at 182-83). In Ryder, the petitioner was an enlisted
Coast Guard member challenging his conviction by
court-martial. Ryder, 515 U.S. at 179. The
petitioner appealed his conviction to the Coast Guard Court
of Military Review, and raised for the first time, before
that Court, an Appointments Clause challenge to the
composition of that court. Id. After the Court of
Military Review rejected his Appointments Clause challenge
and largely affirmed his conviction, the petitioner appealed
to the United States Court of Military Appeals, which agreed
that two of the three judges on the Court of Military Review
panel had been appointed in violation of the Appointments
Clause, but nevertheless affirmed the petitioner's
conviction on the ground that the actions of these judges
were valid de facto. Id. at 179-80.
certiorari review, the Supreme Court reversed the Court of
Military Appeals, and held that it had “erred in
according de facto validity to the actions of the
civilian judges of the Coast Guard Court of Military
Review.” Id. at 188. The Court concluded that
the petitioner had timely raised his Appointment Clause
challenge, and was thus entitled to a hearing before a
properly appointed panel of the Court of Military Review.
Id. The Court emphasized that the petitioner
“challenged the composition of the Coast Guard Court of
Military Review while his case was pending before that
court on direct review” and “raised his
objection to the judges' titles before those very judges
and prior to their action on his case.” Id. at
182. (emphasis added)
involved a situation more analogous to Social Security
disability adjudications, where an ALJ issues a decision
which is then subject to review by a higher administrative
body prior to judicial review. In Lucia, the Court,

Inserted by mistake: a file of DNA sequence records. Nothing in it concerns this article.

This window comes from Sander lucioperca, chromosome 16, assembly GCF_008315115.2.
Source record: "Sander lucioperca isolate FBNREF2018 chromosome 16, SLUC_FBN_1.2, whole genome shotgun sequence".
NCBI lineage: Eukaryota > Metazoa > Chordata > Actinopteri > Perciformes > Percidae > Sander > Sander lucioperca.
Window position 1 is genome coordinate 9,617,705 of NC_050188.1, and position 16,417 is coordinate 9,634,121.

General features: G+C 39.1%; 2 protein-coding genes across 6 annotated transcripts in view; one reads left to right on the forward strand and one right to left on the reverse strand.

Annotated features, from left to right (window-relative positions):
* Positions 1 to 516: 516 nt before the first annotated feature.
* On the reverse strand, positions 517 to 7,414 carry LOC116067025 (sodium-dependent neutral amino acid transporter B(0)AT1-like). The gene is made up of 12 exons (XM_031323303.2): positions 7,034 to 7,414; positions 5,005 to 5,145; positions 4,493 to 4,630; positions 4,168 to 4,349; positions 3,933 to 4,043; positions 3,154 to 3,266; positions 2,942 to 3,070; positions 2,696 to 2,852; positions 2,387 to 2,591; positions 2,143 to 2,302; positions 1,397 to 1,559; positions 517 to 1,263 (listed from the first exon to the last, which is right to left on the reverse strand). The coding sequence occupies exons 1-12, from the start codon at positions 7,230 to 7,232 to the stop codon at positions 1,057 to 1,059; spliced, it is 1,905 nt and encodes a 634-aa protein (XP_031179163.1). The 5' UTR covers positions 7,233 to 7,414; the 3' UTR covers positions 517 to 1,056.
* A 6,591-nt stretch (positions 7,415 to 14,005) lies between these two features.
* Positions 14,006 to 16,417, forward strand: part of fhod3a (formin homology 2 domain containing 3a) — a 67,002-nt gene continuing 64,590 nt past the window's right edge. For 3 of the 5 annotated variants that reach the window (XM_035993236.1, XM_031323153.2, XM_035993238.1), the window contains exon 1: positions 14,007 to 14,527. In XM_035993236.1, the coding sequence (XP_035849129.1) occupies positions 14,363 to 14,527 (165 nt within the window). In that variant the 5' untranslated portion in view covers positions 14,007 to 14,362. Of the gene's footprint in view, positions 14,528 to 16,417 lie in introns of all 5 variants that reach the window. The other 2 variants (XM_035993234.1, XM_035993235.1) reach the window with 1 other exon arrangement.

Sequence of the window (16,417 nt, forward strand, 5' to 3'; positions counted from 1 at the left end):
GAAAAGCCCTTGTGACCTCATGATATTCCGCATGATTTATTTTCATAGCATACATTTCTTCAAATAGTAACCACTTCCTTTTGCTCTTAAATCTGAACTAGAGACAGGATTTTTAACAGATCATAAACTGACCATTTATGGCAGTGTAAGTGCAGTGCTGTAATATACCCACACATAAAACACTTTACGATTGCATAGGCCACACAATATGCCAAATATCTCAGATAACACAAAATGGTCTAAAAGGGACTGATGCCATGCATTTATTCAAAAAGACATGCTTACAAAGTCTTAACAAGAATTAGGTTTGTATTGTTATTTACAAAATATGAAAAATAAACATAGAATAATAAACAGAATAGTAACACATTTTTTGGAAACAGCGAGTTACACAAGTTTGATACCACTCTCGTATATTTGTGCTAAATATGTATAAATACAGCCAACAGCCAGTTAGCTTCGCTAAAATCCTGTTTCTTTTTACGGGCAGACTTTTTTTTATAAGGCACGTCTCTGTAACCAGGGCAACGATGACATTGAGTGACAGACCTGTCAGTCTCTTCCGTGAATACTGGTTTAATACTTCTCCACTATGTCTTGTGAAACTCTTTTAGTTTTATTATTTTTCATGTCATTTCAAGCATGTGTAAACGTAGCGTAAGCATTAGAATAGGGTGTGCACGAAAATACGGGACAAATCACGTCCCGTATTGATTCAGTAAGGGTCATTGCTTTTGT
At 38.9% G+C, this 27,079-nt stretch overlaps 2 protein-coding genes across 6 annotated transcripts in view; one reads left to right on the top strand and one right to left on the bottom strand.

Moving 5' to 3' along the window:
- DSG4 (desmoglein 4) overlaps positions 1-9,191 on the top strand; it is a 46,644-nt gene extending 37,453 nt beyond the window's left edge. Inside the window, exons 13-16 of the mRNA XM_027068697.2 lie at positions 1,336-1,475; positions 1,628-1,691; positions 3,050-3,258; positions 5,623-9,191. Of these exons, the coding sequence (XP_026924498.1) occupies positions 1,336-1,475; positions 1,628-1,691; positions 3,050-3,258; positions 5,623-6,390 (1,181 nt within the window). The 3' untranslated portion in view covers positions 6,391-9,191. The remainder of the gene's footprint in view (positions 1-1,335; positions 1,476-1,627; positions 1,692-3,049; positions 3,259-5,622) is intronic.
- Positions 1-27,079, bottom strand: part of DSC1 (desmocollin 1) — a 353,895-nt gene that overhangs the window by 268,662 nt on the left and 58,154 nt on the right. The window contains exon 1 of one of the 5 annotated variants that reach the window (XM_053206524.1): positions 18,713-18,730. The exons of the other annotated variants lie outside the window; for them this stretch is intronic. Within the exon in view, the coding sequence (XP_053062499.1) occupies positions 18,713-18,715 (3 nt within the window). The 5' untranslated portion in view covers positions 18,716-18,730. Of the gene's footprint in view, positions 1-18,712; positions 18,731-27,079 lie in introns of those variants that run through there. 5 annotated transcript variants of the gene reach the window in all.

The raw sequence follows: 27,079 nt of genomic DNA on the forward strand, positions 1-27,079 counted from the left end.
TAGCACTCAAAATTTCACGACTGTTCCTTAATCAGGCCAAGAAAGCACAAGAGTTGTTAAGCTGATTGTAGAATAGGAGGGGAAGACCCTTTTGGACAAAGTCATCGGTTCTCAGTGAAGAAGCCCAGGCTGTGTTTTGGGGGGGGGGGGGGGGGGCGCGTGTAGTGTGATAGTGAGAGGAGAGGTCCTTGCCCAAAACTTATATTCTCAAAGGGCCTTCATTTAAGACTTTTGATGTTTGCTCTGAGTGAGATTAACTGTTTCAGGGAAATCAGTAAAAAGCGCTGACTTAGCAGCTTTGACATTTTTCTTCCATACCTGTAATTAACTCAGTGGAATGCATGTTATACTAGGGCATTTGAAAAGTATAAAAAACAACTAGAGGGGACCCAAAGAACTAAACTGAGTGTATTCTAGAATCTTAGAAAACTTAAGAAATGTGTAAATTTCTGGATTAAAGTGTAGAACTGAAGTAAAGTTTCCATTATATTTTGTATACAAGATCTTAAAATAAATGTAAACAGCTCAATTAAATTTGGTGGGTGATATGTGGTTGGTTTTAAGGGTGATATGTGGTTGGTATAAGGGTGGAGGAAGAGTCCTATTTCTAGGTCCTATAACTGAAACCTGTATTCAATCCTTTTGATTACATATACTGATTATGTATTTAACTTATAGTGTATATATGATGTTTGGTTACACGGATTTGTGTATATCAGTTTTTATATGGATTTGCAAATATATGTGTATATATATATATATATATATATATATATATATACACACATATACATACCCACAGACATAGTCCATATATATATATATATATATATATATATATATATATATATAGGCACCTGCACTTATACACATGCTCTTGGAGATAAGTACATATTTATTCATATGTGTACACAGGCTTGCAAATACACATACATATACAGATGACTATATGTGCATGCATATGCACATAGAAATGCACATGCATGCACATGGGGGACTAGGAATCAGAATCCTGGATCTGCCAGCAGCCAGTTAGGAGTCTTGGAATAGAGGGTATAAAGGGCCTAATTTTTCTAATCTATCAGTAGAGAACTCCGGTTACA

citing Ryder's “timely challenge”
holding, held that the petitioner had made such a timely
challenge to the appointment of the SEC ALJ who heard his
case when “[h]e contested the validity of [the
ALJ's] appointment before the Commission, and continued
pressing that claim in the Court of Appeals and [the Supreme]
Court[, ]” Lucia, 138 S.Ct. at 2055, even
though the petitioner had not raised the challenge to the ALJ
himself. See id. at 2050 (“On appeal to the
SEC, Lucia argued that the administrative proceeding was
invalid because [the ALJ] had not been constitutionally
unifying feature of both Ryder and Lucia
appears to be that in both cases, each petitioner first
raised his Appointment Clause challenge to the entity
utilizing the deficiently appointed officials. Although the
Eleventh Circuit has yet to apply Lucia to a social
security case, the majority of courts within this circuit
have interpreted the Supreme Court's holding to mean
that, in the context of social security disability
proceedings, an Appointments Clause challenge must be raised
“before the ALJ's decision becomes final, ”
at the administrative level. Gary v. Comm'r of Soc.
Sec., 2018 U.S. Dist. LEXIS 222662, at *18-19 (M.D. Fla.
Nov. 30, 2018) (citing Stearns v. Berryhill, 2018
U.S. Dist. LEXIS 156758, 2018 WL 4380984, at *5 (N.D. Iowa
Sept. 14, 2018) and Page v. Comm'r Soc. Sec.,
344 F.Supp.3d 902, 2018 WL 5668850, at *3 (E.D. Mich. 2018)
(“As of this date, the courts that have considered the
issue have unanimously rejected attacks on the validity of
the ALJ's appointment under Lucia brought under
42 U.S.C. 405(g) where the claimant failed to make a
constitutional challenge at the administrative
level.”)). Any challenge to the constitutional validity
of the ALJ's appointment that was not first raised at the
administrative level is rejected as untimely. Gary,
2018 U.S. Dist. LEXIS 222662, at *19; Montgomery v.
Berryhill, 2018 U.S. Dist. LEXIS 210738, at *1-2 (S.D.
Ala. Dec. 14, 2018) (citing Abbington v. Berryhill,
2018 U.S. Dist. LEXIS 210000, 2018 WL 6571208, at *18 (S.D.
Ala. Dec. 13, 2018) (“[T]he undersigned finds that
Abbington has forfeited her Appointments Clause challenge to
the ALJ who heard her case by failing to raise that challenge
before the Social Security Administration, and Abbington has
not shown sufficient cause to excuse the
forfeiture.”)); Wilson v. Berryhill, 2018 U.S.
Dist. LEXIS 210737, at *1-2 (S.D. Ala. Dec. ...